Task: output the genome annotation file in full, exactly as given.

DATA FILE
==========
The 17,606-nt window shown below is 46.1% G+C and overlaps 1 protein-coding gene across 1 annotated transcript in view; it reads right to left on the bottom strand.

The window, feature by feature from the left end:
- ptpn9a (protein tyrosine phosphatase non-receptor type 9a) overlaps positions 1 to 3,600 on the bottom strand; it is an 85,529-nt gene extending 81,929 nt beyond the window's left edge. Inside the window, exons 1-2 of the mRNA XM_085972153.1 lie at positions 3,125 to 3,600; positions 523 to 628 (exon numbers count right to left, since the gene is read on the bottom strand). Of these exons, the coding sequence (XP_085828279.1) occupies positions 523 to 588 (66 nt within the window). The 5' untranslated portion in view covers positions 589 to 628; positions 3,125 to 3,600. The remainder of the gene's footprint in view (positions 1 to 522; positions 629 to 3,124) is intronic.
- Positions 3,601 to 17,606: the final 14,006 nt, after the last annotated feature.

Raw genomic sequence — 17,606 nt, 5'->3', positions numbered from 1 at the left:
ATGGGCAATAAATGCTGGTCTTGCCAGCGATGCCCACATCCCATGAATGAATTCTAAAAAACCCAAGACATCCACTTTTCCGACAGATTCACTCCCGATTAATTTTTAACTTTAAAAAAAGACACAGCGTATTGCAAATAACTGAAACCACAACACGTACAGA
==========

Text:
The 17,606-nt window shown below is 46.1% G+C and overlaps 1 protein-coding gene across 1 annotated transcript in view; it reads right to left on the bottom strand.

The window, feature by feature from the left end:
- ptpn9a (protein tyrosine phosphatase non-receptor type 9a) overlaps positions 1 to 3,600 on the bottom strand; it is an 85,529-nt gene extending 81,929 nt beyond the window's left edge. Inside the window, exons 1-2 of the mRNA XM_085972153.1 lie at positions 3,125 to 3,600; positions 523 to 628 (exon numbers count right to left, since the gene is read on the bottom strand). Of these exons, the coding sequence (XP_085828279.1) occupies positions 523 to 588 (66 nt within the window). The 5' untranslated portion in view covers positions 589 to 628; positions 3,125 to 3,600. The remainder of the gene's footprint in view (positions 1 to 522; positions 629 to 3,124) is intronic.
- Positions 3,601 to 17,606: the final 14,006 nt, after the last annotated feature.

Raw genomic sequence — 17,606 nt, 5'->3', positions numbered from 1 at the left:
ATGGGCAATAAATGCTGGTCTTGCCAGCGATGCCCACATCCCATGAATGAATTCTAAAAAACCCAAGACATCCACTTTTCCGACAGATTCACTCCCGATTAATTTTTAACTTTAAAAAAAGACACAGCGTATTGCAAATAACTGAAACCACAACACGTACAGA